Researchers found an association between the use of fluoroquinolone antibiotics and increased risk for aortic and mitral regurgitation, according to study results published in the Journal of the American College of Cardiology.
The aim of this study was to assess the relationship between the use of fluoroquinolone antibiotics and the rate of valvular regurgitation according to the hypothesis that fluoroquinolone antibiotics are more likely to damage the connective tissue in the aortic and mitral valve apparatus. The study was completed in 2 steps. The first step was a disproportionality analysis using the US Food and Drug Administration Adverse Events Reporting System to identify cases of fluoroquinolone-related valvular regurgitation and any nonfluoroquinolone-related valvular regurgitation cases from 2004 to 2018.
The second step was a case-control study using the US PharMetrics Plus database to quantify valvular regurgitation secondary to fluoroquinolone antibiotic use. Researchers identified cases of valvulopathy after a fluoroquinolone prescription and then matched the cases to control participants according to time, age, and index date. Researchers included patients prescribed amoxicillin or azithromycin in the analysis as a control for confounding variables.
They grouped all antibiotic prescription use according to time from regurgitation episode as current (within the last 30 days), recent (between 31 days and 60 days), and past (61 days to 365 days).
For the disproportionality analysis, investigators used 102 cases of fluoroquinolone-related valvular regurgitation and 6099 cases of nonfluoroquinolone-related valvular regurgitation. Overall, there was a total reporting odds ratio of 1.45 (95% CI, 1.2-1.77).
There were 12,502 cases of valvulopathy and 125,020 control participants used for the case-control study. For the current users of fluoroquinolone antibiotics, the adjusted risk ratio (aRR) was 2.4 (95% CI, 1.82-3.16) when compared with amoxicillin and 1.75 (95% CI, 1.34-2.29) when compared with azithromycin.
For the recent users of fluoroquinolone antibiotics, the aRR was 1.47 (95% CI, 1.03-2.09) when compared with amoxicillin, and 1.37 (95% CI, 0.95-1.98) when compared with azithromycin. For past users of fluoroquinolone antibiotics, the aRR was comparable with both amoxicillin and azithromycin.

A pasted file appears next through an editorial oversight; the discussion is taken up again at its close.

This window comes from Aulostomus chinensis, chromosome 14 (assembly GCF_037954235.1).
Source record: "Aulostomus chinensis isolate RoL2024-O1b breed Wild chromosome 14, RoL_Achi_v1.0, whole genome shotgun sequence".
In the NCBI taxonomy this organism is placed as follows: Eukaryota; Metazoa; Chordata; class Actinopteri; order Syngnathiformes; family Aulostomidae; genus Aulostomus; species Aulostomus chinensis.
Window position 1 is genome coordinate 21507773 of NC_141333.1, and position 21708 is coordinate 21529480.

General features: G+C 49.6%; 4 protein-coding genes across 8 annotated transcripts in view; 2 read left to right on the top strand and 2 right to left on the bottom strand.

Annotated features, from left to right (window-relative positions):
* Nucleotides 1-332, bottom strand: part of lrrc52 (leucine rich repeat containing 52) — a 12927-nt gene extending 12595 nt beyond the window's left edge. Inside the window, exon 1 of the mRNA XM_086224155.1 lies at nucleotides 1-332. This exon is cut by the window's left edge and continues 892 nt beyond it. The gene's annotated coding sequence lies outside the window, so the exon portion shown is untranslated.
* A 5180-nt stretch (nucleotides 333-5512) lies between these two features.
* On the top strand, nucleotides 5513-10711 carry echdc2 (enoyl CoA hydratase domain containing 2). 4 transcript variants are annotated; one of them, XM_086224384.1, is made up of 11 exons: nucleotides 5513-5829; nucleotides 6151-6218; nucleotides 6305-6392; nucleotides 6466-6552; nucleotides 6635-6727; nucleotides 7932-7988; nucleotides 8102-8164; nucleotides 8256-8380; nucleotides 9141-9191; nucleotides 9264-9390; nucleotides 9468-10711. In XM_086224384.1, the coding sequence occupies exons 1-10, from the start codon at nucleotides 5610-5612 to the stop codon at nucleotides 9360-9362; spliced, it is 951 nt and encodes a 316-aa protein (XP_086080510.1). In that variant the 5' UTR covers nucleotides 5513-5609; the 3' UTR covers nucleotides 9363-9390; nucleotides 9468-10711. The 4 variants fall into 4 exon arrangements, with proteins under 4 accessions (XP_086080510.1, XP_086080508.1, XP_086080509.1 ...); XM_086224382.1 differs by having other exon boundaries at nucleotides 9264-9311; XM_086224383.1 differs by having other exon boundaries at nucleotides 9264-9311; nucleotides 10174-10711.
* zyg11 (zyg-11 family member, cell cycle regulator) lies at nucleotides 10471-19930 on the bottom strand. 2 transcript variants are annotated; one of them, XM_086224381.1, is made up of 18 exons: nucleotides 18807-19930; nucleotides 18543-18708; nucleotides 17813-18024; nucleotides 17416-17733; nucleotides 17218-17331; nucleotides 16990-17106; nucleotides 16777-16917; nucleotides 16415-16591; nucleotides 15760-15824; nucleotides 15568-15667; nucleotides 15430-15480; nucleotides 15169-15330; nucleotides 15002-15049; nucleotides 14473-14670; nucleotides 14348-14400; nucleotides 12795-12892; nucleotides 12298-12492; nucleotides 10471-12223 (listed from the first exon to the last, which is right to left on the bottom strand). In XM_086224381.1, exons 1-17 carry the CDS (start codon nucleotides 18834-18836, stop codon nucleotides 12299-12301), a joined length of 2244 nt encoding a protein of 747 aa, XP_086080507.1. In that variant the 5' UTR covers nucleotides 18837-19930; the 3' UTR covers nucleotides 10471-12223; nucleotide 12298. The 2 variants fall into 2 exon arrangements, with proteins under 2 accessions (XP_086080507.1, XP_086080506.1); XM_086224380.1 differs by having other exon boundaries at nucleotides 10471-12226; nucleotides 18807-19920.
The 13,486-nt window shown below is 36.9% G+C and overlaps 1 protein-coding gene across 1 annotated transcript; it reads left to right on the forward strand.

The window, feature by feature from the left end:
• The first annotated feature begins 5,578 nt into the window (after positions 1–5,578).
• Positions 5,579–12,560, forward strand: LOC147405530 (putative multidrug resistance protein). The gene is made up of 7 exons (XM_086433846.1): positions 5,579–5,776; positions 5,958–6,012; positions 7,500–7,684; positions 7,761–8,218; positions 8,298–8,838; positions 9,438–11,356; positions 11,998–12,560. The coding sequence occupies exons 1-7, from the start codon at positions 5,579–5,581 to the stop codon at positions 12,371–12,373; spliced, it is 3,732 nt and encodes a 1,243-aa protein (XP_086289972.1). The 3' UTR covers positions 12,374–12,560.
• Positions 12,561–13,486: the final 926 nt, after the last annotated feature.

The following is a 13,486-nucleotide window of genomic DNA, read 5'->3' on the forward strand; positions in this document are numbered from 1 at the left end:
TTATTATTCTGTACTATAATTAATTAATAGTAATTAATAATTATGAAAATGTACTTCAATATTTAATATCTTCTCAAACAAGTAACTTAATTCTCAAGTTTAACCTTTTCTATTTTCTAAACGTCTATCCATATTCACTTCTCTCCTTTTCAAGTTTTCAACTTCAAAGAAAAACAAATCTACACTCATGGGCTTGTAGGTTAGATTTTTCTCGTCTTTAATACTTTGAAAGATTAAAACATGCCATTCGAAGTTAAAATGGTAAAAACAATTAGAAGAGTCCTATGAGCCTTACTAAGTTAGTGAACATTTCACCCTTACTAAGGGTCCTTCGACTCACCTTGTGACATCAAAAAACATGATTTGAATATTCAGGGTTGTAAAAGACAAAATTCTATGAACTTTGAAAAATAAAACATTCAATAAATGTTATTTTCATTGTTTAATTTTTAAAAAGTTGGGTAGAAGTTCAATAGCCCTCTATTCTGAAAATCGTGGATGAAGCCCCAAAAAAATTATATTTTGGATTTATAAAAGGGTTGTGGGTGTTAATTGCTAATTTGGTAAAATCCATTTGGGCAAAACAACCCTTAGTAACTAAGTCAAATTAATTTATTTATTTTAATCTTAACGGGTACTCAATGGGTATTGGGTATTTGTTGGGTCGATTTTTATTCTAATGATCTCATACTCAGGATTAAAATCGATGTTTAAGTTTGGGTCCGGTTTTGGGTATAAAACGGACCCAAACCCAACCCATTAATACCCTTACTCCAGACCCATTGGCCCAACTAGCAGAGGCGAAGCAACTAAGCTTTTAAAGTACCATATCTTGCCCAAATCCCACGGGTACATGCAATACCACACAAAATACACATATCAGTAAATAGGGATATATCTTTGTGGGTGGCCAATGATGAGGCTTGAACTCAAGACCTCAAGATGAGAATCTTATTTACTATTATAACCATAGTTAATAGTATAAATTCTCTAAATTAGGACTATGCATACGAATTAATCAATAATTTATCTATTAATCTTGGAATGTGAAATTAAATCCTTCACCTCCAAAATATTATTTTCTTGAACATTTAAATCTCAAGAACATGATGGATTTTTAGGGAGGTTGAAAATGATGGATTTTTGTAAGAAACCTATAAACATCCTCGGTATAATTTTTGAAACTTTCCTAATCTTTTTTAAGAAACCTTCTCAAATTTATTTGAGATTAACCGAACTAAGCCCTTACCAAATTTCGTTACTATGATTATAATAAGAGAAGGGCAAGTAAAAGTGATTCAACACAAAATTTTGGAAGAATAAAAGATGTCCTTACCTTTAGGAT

When the researchers assessed the type of valvular regurgitation, current users of fluoroquinolone antibiotics had an aRR for mitral regurgitation of 2.25 (95% CI, 1.77-2.87) when compared with amoxicillin and 1.75 (95% CI, 1.37-2.22) when compared with azithromycin.
Current users of fluoroquinolone antibiotics had an aRR for aortic regurgitation of 2.24 (95% CI, 1.3-3.87) when compared with amoxicillin and 1.9 (95% CI, 1.06-3.42) when compared with azithromycin. Past users of fluoroquinolone antibiotics had a comparable aRR between both types of valvular regurgitation and amoxicillin and azithromycin usage.
Limitations of this study included the lack of ability to assess causal relationships with disproportionality analyses, the potential for other unmeasured confounding variables in the case-control study, and generalizability of results to all US populations, as databases used for study included only patients who had private health insurance.
The researchers concluded that the study showed “an association between oral fluoroquinolones and an increased risk of mitral and aortic regurgitation. As such, it might be prudent to consider antibiotics that are chemically distinct to [fluoroquinolones] in patients with a previous history of valvular regurgitation who require antibacterial therapy.”
Etminan M, Sodhi M, Ganjizadeh-Zavareh S, Carleton B, Kezouh A, Brophy JM. Oral fluoroquinolones and risk of mitral and aortic regurgitation. J Am Coll Cardiol. 2019;74(11): 1444-1450.